A simulated release of biological and chemical agents in the northeast earlier this month set the stage for a terrorism response exercise involving top level public and private officials. OSHA's participation centered on its overall role in emergency response--to ensure that threats to worker safety and health are anticipated, recognized, evaluated and controlled. OSHA employees from the Boston and New York regions, plus the agency's chemical and biological response teams, participated in the exercise. Known as TOPOFF (for "top officials"), the exercise is designed to strengthen the nation's capacity to prevent, protect against, respond to and then recover from terrorist attacks involving weapons of mass destruction. TOPOFF 3 was the third in a series of biennial exercises sponsored by the U.S. Department of Homeland Security.

Solvent Exposure in Dry-Cleaning Industry Prompts New Publication
   OSHA published new guidance April 14 to help reduce worker exposure from an organic chemical solvent used in the dry-cleaning industry. The new publication-Reducing Worker Exposures to Perchloroethylene in Dry-Cleaning-provides information on the health hazards and current regulations related to the solvent, and addresses best work practices that can minimize worker exposure. The publication also provides information on training, personal protective equipment, and some of the new technologies available in the dry-cleaning industry.

Training Video to Reduce Shipyard Fatalities to Debut at World Safety Congress
   OSHA's computer-animated video entitled Examining Fatal Shipyard Accidents: Hazards and Solutions, was recently selected for presentation during the World Congress on Safety and Health in Orlando this September. The video will be shown during the Congress' International Film and Multimedia Festival, and features 16 animated re-enactments of fatal accidents investigated by OSHA. The videos (in both VHS and DVD formats) were shipped to OSHA's regional offices and Alliance participants this month; consultation projects and state programs will receive additional copies soon. For more information on the videos, contact Deborah Gabry in OSHA's Directorate of Science, Technology and Medicine at (202) 693-1983 or via e-mail at gabry.deborah@dol.gov.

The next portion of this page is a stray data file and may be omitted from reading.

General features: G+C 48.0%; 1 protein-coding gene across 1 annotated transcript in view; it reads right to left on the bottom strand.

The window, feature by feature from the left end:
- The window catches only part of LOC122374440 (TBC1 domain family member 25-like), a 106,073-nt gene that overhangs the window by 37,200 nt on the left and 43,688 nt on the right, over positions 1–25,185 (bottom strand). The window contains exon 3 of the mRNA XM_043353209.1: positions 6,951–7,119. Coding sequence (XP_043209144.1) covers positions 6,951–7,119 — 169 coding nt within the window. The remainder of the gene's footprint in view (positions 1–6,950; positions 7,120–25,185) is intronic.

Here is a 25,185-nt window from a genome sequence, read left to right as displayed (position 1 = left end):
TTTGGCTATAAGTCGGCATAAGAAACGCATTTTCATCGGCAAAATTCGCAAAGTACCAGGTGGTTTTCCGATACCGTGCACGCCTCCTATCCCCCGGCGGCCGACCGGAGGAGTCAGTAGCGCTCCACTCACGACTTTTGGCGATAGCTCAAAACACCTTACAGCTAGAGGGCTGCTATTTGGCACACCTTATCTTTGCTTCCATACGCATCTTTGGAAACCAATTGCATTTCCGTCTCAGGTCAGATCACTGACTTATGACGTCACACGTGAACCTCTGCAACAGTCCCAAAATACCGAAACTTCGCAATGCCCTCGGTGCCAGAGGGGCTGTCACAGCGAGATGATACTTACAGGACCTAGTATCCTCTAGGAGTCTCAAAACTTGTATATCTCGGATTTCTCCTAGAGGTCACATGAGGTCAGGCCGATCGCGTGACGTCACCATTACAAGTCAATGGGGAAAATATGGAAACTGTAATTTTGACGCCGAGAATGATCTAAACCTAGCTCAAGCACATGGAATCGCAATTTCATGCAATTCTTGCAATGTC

OSHA's Atlanta Region Signs Two New Partnerships
    Two partnerships signed recently in the Atlanta region will focus safety and health efforts on workers in the auto manufacturing and construction industries. OSHA's Birmingham and Mobile Area Offices inked an agreement with Hyundai Motor Manufacturing Alabama, Hyundai suppliers, and the state's Consultation Office that will cover workers at Hyundai's first automotive facility in the United States. The partnership is also the first to include workers employed by an automobile manufacturer's suppliers. The agency's Atlanta-West Area Office signed a partnership earlier this month with Atlantic Skanska, Inc. (a heavy civil contractor), and the Georgia Consultation Office, to highlight worker safety during the construction of a Rome, GA, water pollution control plant.